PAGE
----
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Leadership in elephants: the adaptive value of age
"Leadership in elephants: the adaptive value of age (335.01 kB)", was published online in Proceedings of the Royal Society B on 16 March 2011. Joyce was one of the authors of the paper in a study led by Karen McComb in Amboseli as part of the Amboseli Elephant Research Project. The research shows, once again, the importance of older leaders in elephant society. Unfortunately, because older elephants tend to have larger tusks, and because they come to the fore in defence of their families, they are precisely the individuals targeted by poachers. Protecting the lives of these wise leaders of elephant society is one more reason to put an end to the gruesome trade in the teeth of these intelligent animals.
Abstract: The value of age is well recognized in human societies, where older individuals often emerge as leaders in tasks requiring specialized knowledge, but what part do such individuals play in other social species? Despite growing interest in how effective leadership might be achieved in animal social systems, the specific role that older leaders may play in decision-making has rarely been experimentally investigated. Here, we use a novel playback paradigm to demonstrate that in African elephants (Loxodonta africana), age affects the ability of matriarchs to make ecologically relevant decisions in a domain critical to survival— the assessment of predatory threat. While groups consistently adjust their defensive behaviour to the greater threat of three roaring lions versus one, families with younger matriarchs typically under-react to roars from male lions despite the severe danger they represent. Sensitivity to this key threat increases with matriarch age and is greatest for the oldest matriarchs, who are likely to have accumulated the most experience. Our study provides the first empirical evidence that individuals within a social group may derive significant benefits from the influence of an older leader because of their enhanced ability to make crucial decisions about predatory threat, generating important insights into selection for longevity in cognitively advanced social mammals.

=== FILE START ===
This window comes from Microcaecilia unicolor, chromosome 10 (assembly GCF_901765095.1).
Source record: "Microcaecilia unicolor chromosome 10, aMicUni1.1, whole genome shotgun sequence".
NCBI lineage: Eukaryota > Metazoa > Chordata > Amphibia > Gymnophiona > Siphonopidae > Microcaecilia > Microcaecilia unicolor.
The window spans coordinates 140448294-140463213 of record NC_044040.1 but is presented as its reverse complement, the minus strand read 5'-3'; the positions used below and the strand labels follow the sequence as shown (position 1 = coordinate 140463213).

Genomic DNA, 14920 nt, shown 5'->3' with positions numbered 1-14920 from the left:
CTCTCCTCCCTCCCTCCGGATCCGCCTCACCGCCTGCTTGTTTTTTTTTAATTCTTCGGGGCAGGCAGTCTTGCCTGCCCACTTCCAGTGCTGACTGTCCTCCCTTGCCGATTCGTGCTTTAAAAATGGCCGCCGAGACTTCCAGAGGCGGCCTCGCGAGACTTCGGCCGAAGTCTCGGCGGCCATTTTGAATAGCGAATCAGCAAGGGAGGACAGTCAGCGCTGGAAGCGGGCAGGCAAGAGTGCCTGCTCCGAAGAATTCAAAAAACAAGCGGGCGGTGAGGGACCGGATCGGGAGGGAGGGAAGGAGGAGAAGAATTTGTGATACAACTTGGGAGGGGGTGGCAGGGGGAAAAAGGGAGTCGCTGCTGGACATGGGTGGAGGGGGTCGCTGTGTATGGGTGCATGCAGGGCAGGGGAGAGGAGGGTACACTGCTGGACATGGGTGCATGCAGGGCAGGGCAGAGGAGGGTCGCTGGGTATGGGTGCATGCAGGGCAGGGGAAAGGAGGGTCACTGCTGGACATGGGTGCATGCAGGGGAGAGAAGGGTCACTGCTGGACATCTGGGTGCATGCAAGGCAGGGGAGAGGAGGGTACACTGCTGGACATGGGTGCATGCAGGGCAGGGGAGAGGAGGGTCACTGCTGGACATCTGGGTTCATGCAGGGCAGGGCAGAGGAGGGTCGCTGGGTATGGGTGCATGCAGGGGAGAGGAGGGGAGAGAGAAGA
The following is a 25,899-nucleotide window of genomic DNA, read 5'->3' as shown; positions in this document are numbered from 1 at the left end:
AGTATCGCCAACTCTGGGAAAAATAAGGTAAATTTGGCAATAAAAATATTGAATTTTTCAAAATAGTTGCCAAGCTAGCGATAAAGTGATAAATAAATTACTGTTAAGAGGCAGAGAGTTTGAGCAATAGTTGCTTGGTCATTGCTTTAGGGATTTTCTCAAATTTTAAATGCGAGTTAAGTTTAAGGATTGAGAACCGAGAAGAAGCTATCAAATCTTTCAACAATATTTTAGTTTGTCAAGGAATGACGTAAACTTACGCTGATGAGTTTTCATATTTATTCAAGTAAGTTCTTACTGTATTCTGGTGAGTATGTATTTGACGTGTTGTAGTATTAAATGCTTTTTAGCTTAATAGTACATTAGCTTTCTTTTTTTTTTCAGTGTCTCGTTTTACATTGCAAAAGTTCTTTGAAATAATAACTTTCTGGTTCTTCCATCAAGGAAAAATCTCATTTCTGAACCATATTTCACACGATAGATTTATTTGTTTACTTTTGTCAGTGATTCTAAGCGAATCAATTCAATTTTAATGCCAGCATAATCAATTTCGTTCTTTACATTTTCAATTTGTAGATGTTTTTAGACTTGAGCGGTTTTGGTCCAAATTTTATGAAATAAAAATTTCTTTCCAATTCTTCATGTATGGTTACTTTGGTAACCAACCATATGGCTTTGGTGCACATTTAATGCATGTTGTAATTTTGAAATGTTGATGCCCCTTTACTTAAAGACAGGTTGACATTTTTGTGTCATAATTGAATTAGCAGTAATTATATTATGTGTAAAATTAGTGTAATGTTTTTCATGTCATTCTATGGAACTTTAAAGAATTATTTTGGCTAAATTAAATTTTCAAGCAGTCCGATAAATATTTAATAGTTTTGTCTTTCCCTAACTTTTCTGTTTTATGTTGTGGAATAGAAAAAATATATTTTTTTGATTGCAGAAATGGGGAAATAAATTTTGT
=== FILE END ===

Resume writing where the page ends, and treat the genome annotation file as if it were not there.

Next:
Authors of the paper are Karen McComb, Graeme Shannon, Sarah M. Durant, Katito Sayialel, Rob Slotow, Joyce Poole and Cynthia Moss.
One of ElephantVoices' lion playbacks from 2005 showing the importance of older matriarchs at times when decision-making affects survival. Chloe and her family are startled by the sounds of nearby lions. They bunch together in self defense, and then matriarch, Chloe, takes the lead to inspect the lions. She moves forward, with a determined, aggressive posture, and then signals to her family to join her in the attack. Photos/editing by Petter Granli, narration by Joyce Poole, ElephantVoices.